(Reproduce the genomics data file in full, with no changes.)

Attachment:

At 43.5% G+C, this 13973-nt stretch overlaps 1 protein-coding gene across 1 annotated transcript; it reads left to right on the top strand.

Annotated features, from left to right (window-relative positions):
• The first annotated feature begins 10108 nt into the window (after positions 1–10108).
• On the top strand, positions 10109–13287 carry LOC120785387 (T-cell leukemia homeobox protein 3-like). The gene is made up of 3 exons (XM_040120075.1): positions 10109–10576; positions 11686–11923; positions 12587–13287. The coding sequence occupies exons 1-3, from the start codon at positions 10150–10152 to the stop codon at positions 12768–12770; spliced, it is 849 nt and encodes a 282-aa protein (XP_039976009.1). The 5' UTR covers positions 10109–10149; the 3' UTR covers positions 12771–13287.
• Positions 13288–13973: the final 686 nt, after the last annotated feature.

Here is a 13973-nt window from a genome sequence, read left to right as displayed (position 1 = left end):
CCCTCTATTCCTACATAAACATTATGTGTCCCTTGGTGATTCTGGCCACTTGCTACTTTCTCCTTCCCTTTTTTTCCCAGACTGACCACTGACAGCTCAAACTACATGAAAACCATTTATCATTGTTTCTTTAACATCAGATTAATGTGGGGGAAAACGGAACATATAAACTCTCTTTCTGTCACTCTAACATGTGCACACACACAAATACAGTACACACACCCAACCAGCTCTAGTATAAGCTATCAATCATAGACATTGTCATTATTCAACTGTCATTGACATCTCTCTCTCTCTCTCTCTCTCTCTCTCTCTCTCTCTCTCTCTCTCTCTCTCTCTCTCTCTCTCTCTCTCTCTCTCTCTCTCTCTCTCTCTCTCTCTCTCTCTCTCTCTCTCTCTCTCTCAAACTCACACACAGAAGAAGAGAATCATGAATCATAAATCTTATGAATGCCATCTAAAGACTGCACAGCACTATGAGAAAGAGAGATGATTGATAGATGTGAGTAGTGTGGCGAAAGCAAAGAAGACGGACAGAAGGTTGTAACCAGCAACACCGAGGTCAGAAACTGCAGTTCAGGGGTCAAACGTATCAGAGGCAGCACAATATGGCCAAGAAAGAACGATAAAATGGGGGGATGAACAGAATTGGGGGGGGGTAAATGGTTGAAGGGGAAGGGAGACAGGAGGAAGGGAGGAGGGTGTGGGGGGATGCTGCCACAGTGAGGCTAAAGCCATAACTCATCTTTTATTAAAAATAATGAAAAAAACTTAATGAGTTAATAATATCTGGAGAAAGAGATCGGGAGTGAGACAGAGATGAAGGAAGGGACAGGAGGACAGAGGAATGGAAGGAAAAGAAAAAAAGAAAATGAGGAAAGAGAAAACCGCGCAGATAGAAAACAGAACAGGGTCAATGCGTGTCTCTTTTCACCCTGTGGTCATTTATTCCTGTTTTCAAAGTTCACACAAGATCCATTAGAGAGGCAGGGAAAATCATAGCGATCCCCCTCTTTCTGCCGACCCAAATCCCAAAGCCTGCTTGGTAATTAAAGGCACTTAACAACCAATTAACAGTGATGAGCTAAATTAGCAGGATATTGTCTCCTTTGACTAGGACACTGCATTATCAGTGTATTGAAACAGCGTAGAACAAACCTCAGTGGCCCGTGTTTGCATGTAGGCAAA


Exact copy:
At 43.5% G+C, this 13973-nt stretch overlaps 1 protein-coding gene across 1 annotated transcript; it reads left to right on the top strand.

Annotated features, from left to right (window-relative positions):
• The first annotated feature begins 10108 nt into the window (after positions 1–10108).
• On the top strand, positions 10109–13287 carry LOC120785387 (T-cell leukemia homeobox protein 3-like). The gene is made up of 3 exons (XM_040120075.1): positions 10109–10576; positions 11686–11923; positions 12587–13287. The coding sequence occupies exons 1-3, from the start codon at positions 10150–10152 to the stop codon at positions 12768–12770; spliced, it is 849 nt and encodes a 282-aa protein (XP_039976009.1). The 5' UTR covers positions 10109–10149; the 3' UTR covers positions 12771–13287.
• Positions 13288–13973: the final 686 nt, after the last annotated feature.

Here is a 13973-nt window from a genome sequence, read left to right as displayed (position 1 = left end):
CCCTCTATTCCTACATAAACATTATGTGTCCCTTGGTGATTCTGGCCACTTGCTACTTTCTCCTTCCCTTTTTTTCCCAGACTGACCACTGACAGCTCAAACTACATGAAAACCATTTATCATTGTTTCTTTAACATCAGATTAATGTGGGGGAAAACGGAACATATAAACTCTCTTTCTGTCACTCTAACATGTGCACACACACAAATACAGTACACACACCCAACCAGCTCTAGTATAAGCTATCAATCATAGACATTGTCATTATTCAACTGTCATTGACATCTCTCTCTCTCTCTCTCTCTCTCTCTCTCTCTCTCTCTCTCTCTCTCTCTCTCTCTCTCTCTCTCTCTCTCTCTCTCTCTCTCTCTCTCTCTCTCTCTCTCTCTCTCTCTCTCTCTCTCAAACTCACACACAGAAGAAGAGAATCATGAATCATAAATCTTATGAATGCCATCTAAAGACTGCACAGCACTATGAGAAAGAGAGATGATTGATAGATGTGAGTAGTGTGGCGAAAGCAAAGAAGACGGACAGAAGGTTGTAACCAGCAACACCGAGGTCAGAAACTGCAGTTCAGGGGTCAAACGTATCAGAGGCAGCACAATATGGCCAAGAAAGAACGATAAAATGGGGGGATGAACAGAATTGGGGGGGGGTAAATGGTTGAAGGGGAAGGGAGACAGGAGGAAGGGAGGAGGGTGTGGGGGGATGCTGCCACAGTGAGGCTAAAGCCATAACTCATCTTTTATTAAAAATAATGAAAAAAACTTAATGAGTTAATAATATCTGGAGAAAGAGATCGGGAGTGAGACAGAGATGAAGGAAGGGACAGGAGGACAGAGGAATGGAAGGAAAAGAAAAAAAGAAAATGAGGAAAGAGAAAACCGCGCAGATAGAAAACAGAACAGGGTCAATGCGTGTCTCTTTTCACCCTGTGGTCATTTATTCCTGTTTTCAAAGTTCACACAAGATCCATTAGAGAGGCAGGGAAAATCATAGCGATCCCCCTCTTTCTGCCGACCCAAATCCCAAAGCCTGCTTGGTAATTAAAGGCACTTAACAACCAATTAACAGTGATGAGCTAAATTAGCAGGATATTGTCTCCTTTGACTAGGACACTGCATTATCAGTGTATTGAAACAGCGTAGAACAAACCTCAGTGGCCCGTGTTTGCATGTAGGCAAA